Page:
First Lady Michelle Obama told Tonight Show host Jimmy Fallon last night that "young people are knuckleheads," which is why they need to get Obamacare:
"Well, thanks to the Affordable Care Act, young people can stay on their parents' insurance until they are 26," said the first lady of the United States. "But once they hit 26 -- they're on their own. And a lot young people think they're invincible. But the truth is, young people are knuckleheads. They're the ones who are cooking for the first time and slice their finger open, they're dancing on the bar stool."
"Young people?" said Fallon. "Yeah, yeah, yeah."
"Yeah, the young people," said Obama.
"I would never do both of those things this past summer, no, no no," Fallon joked.
The Clam Castle, a tiny outpost along Boston Post Road on the way to Hammonasset Beach in Connecticut, serves up a menu I find irresistible: fried whole clams, clam fritters, clam strip rolls, fried shrimp, fried sea scallops, and fried cod. It reminds me of the seafood restaurant in The Simpsons, The Frying Dutchman.
But probably the most popular item on the menu is the lobster roll, which you can order cold with mayonnaise or hot with butter. Either way, it costs $13.99, a reasonable price considering the clumps of lobster meat piled high atop the hot dog bun.
What a week for headlines: An oceanliner keels, Rick Perry quits the race, Newt Gingrich's ex-wife talks about open marriage, and Rick Santorum wins Iowa. But the biggest news of the week is without doubt Beverly Kim's elimination from Top Chef: Texas. Yes, I'm joking, but as Beverly said over the phone yesterday, when a group of mostly strangers are put together in living and cooking quarters, what matters to them isn't exactly what matters in reality. "It's unnatural" and "not real life," said Beverly, who is the chef at Aria, a modern Asian restaurant, in Chicago. "Every challenge felt like life and death." Thankfully, life does not actually hinge on how you sear a halibut.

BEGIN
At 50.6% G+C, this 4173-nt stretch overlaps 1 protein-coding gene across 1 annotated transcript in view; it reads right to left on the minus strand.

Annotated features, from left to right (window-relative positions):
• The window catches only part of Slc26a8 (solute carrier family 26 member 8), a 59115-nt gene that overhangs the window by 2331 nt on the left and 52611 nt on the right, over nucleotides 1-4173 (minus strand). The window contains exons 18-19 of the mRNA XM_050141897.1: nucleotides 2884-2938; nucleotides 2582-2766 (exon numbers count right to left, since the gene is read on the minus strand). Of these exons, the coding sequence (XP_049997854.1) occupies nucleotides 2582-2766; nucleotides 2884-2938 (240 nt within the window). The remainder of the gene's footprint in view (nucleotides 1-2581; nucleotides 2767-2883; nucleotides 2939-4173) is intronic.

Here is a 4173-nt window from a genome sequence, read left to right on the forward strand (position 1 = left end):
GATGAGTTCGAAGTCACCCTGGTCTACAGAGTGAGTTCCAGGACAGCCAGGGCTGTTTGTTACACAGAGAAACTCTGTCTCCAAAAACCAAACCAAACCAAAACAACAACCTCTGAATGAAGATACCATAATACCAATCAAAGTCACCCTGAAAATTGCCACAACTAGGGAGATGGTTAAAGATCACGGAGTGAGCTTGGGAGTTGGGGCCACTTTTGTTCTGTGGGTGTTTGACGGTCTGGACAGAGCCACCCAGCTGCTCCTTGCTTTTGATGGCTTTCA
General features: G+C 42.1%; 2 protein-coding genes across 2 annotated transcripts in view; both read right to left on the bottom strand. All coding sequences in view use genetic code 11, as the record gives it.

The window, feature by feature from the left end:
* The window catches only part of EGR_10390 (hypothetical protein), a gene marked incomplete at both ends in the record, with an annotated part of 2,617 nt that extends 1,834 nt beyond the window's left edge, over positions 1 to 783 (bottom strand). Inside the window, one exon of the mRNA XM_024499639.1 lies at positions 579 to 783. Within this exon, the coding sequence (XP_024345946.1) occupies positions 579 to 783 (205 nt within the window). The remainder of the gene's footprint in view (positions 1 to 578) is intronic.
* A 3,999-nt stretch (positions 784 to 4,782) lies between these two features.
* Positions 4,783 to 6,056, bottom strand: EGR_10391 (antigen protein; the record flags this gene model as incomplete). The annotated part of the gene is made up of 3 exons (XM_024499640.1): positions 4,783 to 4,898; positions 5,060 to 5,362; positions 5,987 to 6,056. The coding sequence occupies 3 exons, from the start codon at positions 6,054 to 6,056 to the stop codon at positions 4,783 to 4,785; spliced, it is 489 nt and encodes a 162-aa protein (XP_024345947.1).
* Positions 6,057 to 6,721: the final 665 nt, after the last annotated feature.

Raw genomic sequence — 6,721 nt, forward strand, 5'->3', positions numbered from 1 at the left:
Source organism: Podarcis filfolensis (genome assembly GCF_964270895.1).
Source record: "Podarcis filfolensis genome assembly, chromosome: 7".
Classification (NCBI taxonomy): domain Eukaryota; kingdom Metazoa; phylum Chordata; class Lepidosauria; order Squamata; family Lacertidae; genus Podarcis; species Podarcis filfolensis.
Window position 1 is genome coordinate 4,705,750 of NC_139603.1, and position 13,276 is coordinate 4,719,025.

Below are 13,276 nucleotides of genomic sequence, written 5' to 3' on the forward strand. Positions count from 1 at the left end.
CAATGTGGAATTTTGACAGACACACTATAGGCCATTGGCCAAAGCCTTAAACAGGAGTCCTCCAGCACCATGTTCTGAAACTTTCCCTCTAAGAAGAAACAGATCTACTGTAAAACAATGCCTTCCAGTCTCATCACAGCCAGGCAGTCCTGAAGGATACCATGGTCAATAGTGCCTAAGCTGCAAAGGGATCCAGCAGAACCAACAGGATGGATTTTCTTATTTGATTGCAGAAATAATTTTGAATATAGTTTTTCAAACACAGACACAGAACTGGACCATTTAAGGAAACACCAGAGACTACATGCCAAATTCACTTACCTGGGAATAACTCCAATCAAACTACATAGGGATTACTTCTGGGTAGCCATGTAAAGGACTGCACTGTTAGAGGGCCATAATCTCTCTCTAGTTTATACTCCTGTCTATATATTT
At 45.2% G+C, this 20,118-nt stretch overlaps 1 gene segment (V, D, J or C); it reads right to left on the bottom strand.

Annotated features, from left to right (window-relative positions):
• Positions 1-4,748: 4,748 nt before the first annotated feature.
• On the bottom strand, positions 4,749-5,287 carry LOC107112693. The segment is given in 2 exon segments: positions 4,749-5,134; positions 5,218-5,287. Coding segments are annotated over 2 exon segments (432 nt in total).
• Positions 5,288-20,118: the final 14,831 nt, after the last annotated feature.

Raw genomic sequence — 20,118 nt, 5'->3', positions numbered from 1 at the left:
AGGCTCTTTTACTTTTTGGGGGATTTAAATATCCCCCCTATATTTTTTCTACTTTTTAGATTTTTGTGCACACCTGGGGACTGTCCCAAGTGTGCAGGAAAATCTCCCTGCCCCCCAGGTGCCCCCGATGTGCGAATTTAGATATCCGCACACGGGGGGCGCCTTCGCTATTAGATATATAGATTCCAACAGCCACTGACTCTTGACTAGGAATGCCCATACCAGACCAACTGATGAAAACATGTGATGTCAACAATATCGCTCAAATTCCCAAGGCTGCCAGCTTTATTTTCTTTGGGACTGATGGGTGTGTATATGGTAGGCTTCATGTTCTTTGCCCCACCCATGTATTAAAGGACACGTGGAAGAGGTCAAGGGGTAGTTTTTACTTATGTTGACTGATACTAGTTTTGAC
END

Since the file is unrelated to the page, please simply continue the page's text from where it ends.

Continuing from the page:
In the weekend Wall Street Journal, bestselling foodwriter Michael Ruhlman reviews Gabrielle Hamilton's cooking memoir, Blood, Bones & Butter: The Inadvertent Education of a Reluctant Chef. Ruhlman prefaces his essay by saying the book "is not the usual 'chef memoir' in our era of sex-in-dry-storage and testosterone-fueled cooking tell-alls. It is instead a minutely observed, artfully structured, fluidly written account of how a tough, eccentric woman navigates her way through a wayward youth and New York kitchens to become a renowned chef and respected author—and still manages to be uncertain about it all." Exactly how eccentric?
When I finally accepted the fact that I was to be an unmarried man of 47, the first call that came offering to introduce me to a woman was from my then friend, Taki Theodoracopulos (politics has since parted us). I didn’t know that it was to be the only such call I would ever receive in more than three years of eligible bachelorhood – but it didn’t matter. Because Taki was calling me from the noisy pay phone at Elaine’s, the restaurant on 2nd Avenue and 92nd Street.
I tend to chafe when Michelle Obama and a "panel of experts" tells me I need to reduce my caloric intake. And I get downright nervous when these experts start telling restaurants how much they should be allowed to serve us. But the case against the nanny state has just been dealt a blow in the form of Big Top Donut. And if you think that looks eerily familiar, that's because it is. Remember Big Top Cup Cake?